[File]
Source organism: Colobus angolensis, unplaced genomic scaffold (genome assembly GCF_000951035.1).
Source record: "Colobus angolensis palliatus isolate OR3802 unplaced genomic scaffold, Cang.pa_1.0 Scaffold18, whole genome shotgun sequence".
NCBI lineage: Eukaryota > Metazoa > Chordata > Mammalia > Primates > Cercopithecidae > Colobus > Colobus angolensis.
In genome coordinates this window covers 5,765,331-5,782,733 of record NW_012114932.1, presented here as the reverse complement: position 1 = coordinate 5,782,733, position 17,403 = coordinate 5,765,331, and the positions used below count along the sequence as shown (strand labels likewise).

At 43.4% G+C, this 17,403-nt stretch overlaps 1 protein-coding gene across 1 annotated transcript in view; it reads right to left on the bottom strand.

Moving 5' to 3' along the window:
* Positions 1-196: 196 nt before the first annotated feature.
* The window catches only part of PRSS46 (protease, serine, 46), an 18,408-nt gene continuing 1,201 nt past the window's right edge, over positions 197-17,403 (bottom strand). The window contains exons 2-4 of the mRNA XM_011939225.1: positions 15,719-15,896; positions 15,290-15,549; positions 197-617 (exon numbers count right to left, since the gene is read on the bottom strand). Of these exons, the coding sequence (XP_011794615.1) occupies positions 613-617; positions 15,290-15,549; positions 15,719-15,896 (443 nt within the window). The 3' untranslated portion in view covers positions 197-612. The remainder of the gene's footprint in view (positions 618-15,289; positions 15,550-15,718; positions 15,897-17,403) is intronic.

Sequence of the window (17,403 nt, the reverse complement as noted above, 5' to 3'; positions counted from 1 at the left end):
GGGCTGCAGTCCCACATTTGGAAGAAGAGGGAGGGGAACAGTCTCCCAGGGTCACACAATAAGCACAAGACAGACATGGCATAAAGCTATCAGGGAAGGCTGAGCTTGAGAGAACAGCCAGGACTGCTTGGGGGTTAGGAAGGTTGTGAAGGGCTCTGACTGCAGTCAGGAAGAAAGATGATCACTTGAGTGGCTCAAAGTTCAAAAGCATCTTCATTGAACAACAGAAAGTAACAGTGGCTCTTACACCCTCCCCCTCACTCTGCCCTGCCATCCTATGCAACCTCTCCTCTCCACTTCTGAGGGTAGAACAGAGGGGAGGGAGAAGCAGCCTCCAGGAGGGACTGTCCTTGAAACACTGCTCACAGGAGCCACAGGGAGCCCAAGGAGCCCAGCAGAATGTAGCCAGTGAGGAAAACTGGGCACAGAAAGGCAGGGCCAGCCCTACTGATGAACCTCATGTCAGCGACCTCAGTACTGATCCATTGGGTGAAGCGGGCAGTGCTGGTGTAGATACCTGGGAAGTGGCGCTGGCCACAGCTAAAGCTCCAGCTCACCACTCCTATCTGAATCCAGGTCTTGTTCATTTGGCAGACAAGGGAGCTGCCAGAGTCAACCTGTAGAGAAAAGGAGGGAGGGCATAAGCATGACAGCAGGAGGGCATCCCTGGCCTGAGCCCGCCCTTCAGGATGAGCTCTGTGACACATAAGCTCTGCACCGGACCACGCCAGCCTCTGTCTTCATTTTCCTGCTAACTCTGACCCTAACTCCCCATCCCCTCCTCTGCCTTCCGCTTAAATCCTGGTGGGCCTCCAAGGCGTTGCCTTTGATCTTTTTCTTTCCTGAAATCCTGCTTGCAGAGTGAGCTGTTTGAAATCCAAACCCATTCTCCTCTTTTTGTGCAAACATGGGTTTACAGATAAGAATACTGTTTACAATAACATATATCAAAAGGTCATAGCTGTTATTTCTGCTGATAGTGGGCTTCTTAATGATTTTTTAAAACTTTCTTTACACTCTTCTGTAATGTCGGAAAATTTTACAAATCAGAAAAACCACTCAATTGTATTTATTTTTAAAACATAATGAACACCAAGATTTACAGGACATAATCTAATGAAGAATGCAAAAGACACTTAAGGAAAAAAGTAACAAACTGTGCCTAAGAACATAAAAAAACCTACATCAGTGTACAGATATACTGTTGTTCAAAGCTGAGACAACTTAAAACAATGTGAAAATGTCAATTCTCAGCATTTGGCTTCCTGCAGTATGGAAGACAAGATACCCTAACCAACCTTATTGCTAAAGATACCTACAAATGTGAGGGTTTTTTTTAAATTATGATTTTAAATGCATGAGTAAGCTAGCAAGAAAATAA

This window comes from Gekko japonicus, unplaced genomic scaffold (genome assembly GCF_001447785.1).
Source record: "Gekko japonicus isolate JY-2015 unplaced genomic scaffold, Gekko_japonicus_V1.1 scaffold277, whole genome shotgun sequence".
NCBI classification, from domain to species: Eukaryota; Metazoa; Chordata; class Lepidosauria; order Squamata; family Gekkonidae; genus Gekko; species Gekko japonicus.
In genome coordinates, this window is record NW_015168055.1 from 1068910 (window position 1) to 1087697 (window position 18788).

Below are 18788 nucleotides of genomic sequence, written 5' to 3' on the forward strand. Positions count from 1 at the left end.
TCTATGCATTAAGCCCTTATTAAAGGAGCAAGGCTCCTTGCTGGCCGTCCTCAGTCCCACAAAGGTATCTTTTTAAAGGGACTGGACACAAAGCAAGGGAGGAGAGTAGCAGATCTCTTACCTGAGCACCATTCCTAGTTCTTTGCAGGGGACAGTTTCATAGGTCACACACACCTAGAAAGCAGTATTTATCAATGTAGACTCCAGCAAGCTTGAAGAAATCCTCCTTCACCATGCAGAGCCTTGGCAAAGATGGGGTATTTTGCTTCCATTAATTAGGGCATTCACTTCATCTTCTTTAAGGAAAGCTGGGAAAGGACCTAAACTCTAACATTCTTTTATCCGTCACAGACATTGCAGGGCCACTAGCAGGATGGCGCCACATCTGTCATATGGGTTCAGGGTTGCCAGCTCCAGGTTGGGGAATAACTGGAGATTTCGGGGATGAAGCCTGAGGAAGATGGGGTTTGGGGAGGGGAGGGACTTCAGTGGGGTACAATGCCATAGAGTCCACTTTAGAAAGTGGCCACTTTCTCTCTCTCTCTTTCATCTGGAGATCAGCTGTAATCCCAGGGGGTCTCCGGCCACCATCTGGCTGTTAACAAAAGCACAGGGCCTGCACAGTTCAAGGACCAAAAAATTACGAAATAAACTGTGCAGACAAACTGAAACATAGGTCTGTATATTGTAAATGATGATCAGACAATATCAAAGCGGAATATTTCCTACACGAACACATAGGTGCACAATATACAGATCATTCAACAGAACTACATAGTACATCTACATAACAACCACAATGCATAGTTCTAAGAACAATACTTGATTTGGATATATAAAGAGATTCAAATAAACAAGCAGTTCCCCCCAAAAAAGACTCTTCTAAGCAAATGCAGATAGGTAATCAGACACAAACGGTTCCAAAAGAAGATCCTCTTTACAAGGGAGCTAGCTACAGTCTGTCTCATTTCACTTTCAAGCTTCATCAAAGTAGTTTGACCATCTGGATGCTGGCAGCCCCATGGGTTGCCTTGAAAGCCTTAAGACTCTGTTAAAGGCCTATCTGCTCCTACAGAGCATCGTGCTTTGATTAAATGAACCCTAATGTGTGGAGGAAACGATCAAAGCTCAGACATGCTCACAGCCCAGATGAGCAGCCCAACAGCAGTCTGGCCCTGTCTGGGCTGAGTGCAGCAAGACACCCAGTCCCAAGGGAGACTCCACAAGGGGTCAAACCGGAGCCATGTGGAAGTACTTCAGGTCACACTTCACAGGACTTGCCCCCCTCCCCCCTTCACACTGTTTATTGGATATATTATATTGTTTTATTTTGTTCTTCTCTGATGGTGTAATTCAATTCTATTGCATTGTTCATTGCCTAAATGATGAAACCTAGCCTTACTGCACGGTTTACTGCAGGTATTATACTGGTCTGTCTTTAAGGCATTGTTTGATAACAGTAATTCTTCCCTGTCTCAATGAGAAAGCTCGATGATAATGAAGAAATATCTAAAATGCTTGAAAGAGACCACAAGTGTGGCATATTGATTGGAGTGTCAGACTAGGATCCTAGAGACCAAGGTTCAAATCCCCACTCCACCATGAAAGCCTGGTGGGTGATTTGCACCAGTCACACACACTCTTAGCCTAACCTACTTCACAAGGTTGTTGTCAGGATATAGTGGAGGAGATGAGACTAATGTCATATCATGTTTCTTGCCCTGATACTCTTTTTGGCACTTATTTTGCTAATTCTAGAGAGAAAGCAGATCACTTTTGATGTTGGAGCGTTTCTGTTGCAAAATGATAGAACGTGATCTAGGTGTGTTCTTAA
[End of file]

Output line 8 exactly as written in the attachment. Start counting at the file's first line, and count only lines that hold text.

* The window catches only part of PRSS46 (protease, serine, 46), an 18,408-nt gene continuing 1,201 nt past the window's right edge, over positions 197-17,403 (bottom strand). The window contains exons 2-4 of the mRNA XM_011939225.1: positions 15,719-15,896; positions 15,290-15,549; positions 197-617 (exon numbers count right to left, since the gene is read on the bottom strand). Of these exons, the coding sequence (XP_011794615.1) occupies positions 613-617; positions 15,290-15,549; positions 15,719-15,896 (443 nt within the window). The 3' untranslated portion in view covers positions 197-612. The remainder of the gene's footprint in view (positions 618-15,289; positions 15,550-15,718; positions 15,897-17,403) is intronic.